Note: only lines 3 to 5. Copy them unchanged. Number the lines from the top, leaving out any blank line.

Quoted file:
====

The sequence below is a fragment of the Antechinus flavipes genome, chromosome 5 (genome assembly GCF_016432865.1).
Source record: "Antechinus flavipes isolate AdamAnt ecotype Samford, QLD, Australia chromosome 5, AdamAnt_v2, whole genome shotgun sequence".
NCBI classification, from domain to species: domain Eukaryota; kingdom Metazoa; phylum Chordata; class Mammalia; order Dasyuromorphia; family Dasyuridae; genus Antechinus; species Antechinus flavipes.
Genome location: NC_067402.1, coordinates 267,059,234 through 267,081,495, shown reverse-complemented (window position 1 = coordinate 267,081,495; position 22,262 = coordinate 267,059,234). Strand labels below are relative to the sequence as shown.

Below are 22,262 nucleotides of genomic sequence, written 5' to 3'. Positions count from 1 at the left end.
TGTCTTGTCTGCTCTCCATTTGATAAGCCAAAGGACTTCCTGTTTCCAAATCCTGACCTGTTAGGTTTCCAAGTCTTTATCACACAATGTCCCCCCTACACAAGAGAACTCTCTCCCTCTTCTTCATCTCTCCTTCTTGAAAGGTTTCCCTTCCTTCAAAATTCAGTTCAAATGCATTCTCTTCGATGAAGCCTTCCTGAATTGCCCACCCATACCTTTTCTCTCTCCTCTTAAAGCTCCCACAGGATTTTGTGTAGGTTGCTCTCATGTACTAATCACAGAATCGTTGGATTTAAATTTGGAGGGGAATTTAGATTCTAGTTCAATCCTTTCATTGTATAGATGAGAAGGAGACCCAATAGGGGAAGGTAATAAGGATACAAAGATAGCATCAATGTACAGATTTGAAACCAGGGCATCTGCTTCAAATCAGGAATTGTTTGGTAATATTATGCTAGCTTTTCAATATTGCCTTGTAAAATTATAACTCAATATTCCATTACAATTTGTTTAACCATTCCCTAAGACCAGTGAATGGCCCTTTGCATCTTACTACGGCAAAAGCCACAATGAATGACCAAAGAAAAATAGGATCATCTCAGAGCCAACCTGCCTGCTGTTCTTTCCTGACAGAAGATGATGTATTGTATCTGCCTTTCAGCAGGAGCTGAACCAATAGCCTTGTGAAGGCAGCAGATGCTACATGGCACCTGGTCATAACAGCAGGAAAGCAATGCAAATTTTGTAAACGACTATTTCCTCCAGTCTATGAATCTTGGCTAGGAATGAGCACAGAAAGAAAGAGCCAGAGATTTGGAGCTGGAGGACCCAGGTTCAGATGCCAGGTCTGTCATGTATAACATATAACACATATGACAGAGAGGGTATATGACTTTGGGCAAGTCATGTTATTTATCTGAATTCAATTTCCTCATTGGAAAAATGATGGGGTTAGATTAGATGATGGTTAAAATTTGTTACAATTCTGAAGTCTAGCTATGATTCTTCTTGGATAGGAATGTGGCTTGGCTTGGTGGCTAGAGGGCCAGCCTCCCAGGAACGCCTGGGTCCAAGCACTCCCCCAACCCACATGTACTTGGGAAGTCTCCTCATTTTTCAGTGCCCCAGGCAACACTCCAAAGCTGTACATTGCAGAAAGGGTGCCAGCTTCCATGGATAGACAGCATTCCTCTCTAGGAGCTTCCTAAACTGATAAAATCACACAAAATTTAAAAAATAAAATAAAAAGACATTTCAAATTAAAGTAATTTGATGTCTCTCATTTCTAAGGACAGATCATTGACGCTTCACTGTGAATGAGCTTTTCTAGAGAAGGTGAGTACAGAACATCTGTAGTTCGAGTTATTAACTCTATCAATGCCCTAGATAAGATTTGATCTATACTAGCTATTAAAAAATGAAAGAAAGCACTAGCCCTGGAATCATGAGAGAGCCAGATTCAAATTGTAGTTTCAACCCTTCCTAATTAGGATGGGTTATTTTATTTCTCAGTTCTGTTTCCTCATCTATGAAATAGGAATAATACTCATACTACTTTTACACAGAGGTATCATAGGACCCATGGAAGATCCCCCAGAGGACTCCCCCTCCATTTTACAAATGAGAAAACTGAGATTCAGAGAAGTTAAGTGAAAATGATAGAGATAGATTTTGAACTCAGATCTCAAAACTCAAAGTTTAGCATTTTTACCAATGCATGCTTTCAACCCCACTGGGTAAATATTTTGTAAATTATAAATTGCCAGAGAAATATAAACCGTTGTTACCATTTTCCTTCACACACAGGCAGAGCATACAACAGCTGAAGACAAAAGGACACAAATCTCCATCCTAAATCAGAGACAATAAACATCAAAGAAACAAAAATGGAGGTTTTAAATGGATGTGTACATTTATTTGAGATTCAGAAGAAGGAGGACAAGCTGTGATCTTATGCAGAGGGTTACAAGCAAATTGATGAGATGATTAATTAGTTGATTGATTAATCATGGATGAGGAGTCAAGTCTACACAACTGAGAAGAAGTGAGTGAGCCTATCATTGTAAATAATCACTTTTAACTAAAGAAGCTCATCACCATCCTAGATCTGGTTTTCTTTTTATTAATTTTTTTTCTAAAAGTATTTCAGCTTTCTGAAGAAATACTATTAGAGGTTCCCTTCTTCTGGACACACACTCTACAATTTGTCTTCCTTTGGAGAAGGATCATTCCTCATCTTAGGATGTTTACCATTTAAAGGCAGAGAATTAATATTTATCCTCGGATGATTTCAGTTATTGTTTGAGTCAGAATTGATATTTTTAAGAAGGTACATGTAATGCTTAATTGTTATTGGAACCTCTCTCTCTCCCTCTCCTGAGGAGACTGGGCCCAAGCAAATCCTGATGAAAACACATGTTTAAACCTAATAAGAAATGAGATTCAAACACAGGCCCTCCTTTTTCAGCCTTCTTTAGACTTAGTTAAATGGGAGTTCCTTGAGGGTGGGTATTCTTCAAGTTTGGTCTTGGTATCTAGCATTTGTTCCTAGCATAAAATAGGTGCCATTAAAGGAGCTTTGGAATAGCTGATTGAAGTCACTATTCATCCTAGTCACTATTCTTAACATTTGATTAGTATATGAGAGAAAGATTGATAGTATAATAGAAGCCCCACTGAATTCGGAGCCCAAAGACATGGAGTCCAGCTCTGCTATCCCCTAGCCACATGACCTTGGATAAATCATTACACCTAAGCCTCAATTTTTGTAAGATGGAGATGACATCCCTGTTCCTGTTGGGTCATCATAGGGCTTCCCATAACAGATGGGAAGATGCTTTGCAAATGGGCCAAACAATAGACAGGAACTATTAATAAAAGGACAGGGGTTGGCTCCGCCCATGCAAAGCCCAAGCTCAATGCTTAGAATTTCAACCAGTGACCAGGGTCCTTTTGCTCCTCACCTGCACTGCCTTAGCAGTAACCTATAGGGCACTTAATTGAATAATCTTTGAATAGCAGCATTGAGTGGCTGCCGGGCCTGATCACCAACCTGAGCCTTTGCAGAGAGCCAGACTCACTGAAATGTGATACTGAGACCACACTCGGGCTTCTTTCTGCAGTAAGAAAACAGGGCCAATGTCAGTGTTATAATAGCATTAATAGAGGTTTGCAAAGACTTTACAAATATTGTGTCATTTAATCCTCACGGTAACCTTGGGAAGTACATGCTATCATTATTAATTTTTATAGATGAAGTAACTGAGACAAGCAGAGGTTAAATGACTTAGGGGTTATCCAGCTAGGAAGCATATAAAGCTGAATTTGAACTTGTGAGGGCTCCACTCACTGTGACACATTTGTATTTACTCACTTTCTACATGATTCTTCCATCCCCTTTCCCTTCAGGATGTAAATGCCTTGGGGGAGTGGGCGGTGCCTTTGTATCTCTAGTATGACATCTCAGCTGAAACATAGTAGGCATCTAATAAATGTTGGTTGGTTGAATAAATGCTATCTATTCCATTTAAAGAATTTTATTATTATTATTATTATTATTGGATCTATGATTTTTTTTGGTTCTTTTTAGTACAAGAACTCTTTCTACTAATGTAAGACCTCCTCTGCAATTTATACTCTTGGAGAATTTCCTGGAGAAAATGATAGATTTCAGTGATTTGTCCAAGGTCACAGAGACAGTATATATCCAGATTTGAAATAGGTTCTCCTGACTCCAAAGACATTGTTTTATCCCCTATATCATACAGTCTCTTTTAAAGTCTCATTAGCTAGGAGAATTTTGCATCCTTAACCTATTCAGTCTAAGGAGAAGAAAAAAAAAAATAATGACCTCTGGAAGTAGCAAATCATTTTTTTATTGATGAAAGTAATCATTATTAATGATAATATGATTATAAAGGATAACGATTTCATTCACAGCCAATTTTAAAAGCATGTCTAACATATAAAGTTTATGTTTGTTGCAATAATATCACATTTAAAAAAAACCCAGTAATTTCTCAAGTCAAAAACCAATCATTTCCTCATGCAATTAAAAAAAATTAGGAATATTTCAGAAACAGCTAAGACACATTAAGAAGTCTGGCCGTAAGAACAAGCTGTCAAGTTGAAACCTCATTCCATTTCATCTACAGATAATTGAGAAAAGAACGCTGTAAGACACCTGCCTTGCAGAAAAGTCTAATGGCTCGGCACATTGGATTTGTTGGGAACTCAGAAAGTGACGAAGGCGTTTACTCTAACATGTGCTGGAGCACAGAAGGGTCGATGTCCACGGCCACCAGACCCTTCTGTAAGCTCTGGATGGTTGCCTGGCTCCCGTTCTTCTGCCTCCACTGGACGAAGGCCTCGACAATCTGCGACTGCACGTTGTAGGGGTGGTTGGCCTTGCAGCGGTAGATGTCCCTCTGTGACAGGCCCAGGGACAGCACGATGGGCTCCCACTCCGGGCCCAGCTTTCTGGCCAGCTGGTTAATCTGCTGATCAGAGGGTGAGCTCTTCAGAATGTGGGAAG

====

NCBI classification, from domain to species: domain Eukaryota; kingdom Metazoa; phylum Chordata; class Mammalia; order Dasyuromorphia; family Dasyuridae; genus Antechinus; species Antechinus flavipes.
Genome location: NC_067402.1, coordinates 267,059,234 through 267,081,495, shown reverse-complemented (window position 1 = coordinate 267,081,495; position 22,262 = coordinate 267,059,234). Strand labels below are relative to the sequence as shown.

Below are 22,262 nucleotides of genomic sequence, written 5' to 3'. Positions count from 1 at the left end.